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Index points to Swiss property bubble risk

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Index points to Swiss property bubble risk
20:22 CET+01:00
For the first time since the early 1990s, there is a risk of a real estate bubble in Switzerland, an indicator developed by Swiss banking giant UBS shows.

The latest Swiss Real Estate Bubble Index, released on Monday,  inched into the "risk" zone in the third quarter, reflecting "the continued increase in imbalances on the Swiss housing market," UBS said in its index report, pointing out there had been a "sharp rise" in real estate prices compared to the previous quarter.

According to the index, Davos in eastern Switzerland had seen a real estate price increase of 7.6 percent in the third quarter, while prices were up 5.1 percent in Zug, in the centre of the country, and 3.8 percent in Lausanne and in Switzerland's financial hub, Zurich.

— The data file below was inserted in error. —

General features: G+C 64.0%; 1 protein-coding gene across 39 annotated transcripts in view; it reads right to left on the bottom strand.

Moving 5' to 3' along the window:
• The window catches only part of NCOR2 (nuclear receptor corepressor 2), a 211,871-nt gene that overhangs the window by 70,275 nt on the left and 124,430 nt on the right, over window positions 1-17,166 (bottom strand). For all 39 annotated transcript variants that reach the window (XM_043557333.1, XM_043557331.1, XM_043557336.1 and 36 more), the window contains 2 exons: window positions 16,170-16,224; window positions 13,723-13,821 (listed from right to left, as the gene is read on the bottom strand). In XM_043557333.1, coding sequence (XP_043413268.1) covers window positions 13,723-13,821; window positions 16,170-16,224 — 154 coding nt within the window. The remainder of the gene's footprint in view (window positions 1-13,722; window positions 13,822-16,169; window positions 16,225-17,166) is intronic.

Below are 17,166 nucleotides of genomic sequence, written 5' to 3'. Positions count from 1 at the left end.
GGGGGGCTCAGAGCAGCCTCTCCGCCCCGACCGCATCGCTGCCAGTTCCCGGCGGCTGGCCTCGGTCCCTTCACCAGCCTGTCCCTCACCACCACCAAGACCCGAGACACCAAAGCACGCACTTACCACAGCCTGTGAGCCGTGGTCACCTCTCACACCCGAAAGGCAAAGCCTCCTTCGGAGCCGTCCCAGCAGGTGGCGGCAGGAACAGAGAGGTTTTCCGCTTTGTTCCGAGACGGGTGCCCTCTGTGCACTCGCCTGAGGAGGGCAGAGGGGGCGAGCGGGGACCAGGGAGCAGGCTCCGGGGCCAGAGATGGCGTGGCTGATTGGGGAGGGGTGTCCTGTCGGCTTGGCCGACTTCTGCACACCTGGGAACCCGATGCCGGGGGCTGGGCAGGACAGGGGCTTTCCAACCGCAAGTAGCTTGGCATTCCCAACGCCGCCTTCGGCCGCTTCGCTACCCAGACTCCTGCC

The situation had eased somewhat in Geneva, where prices rose only 1.8 percent, UBS said, but stressed: "this is still significant given the high price level."

The UBS index has five categories -- slump, balance, boom, risk and bubble —  and the third quarter marked the first time since the early 1990s that it hit "risk", UBS said.

"Although the index only just exceeded the risk zone threshold, further price rises should increasingly be seen as overvaluation," it cautioned.

While population growth made some level of price increases reasonable, UBS lamented that "the high price level is increasingly being supported by the demand for real estate as an investment."

At the same time, "household mortgage debt is showing no signs of abatement, UBS said.

This represents a dangerous trend, as both drivers could easily be thrown into reverse and therefore trigger a price correction."

"Declining consumer prices and stagnating income (. . .) do not form a basis for sustained real estate price increases," it cautioned.

The UBS warning came after ratings agency Standard and Poor's in July lowered its outlook on nine smaller regional Swiss banks, citing the impact they might soon feel from what appeared to be a growing real-estate bubble.

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